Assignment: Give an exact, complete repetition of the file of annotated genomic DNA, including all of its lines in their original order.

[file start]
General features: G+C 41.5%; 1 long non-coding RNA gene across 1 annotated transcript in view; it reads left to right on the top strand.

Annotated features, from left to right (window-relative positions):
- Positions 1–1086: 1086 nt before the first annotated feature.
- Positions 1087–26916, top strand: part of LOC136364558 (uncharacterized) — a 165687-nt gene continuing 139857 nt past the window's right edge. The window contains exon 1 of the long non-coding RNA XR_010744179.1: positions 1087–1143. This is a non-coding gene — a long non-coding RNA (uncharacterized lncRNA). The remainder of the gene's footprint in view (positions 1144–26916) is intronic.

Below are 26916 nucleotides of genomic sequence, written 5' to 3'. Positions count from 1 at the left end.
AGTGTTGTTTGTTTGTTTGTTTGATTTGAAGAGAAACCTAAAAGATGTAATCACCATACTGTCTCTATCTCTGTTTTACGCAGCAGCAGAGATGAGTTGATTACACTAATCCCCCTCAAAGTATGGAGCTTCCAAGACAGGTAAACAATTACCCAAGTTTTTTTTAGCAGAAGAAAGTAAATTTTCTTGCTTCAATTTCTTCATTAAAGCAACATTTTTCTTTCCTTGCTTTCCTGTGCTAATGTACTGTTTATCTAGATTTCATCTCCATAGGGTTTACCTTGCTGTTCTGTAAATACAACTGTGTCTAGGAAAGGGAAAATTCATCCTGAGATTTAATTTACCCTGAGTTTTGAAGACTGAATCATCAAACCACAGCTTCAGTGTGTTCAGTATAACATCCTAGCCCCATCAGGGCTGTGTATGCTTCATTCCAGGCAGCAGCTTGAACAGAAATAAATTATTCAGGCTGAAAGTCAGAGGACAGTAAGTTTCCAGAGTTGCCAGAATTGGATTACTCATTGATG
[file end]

General features: G+C 41.5%; 1 long non-coding RNA gene across 1 annotated transcript in view; it reads left to right on the top strand.

Annotated features, from left to right (window-relative positions):
- Positions 1–1086: 1086 nt before the first annotated feature.
- Positions 1087–26916, top strand: part of LOC136364558 (uncharacterized) — a 165687-nt gene continuing 139857 nt past the window's right edge. The window contains exon 1 of the long non-coding RNA XR_010744179.1: positions 1087–1143. This is a non-coding gene — a long non-coding RNA (uncharacterized lncRNA). The remainder of the gene's footprint in view (positions 1144–26916) is intronic.

Below are 26916 nucleotides of genomic sequence, written 5' to 3'. Positions count from 1 at the left end.
AGTGTTGTTTGTTTGTTTGTTTGATTTGAAGAGAAACCTAAAAGATGTAATCACCATACTGTCTCTATCTCTGTTTTACGCAGCAGCAGAGATGAGTTGATTACACTAATCCCCCTCAAAGTATGGAGCTTCCAAGACAGGTAAACAATTACCCAAGTTTTTTTTAGCAGAAGAAAGTAAATTTTCTTGCTTCAATTTCTTCATTAAAGCAACATTTTTCTTTCCTTGCTTTCCTGTGCTAATGTACTGTTTATCTAGATTTCATCTCCATAGGGTTTACCTTGCTGTTCTGTAAATACAACTGTGTCTAGGAAAGGGAAAATTCATCCTGAGATTTAATTTACCCTGAGTTTTGAAGACTGAATCATCAAACCACAGCTTCAGTGTGTTCAGTATAACATCCTAGCCCCATCAGGGCTGTGTATGCTTCATTCCAGGCAGCAGCTTGAACAGAAATAAATTATTCAGGCTGAAAGTCAGAGGACAGTAAGTTTCCAGAGTTGCCAGAATTGGATTACTCATTGATG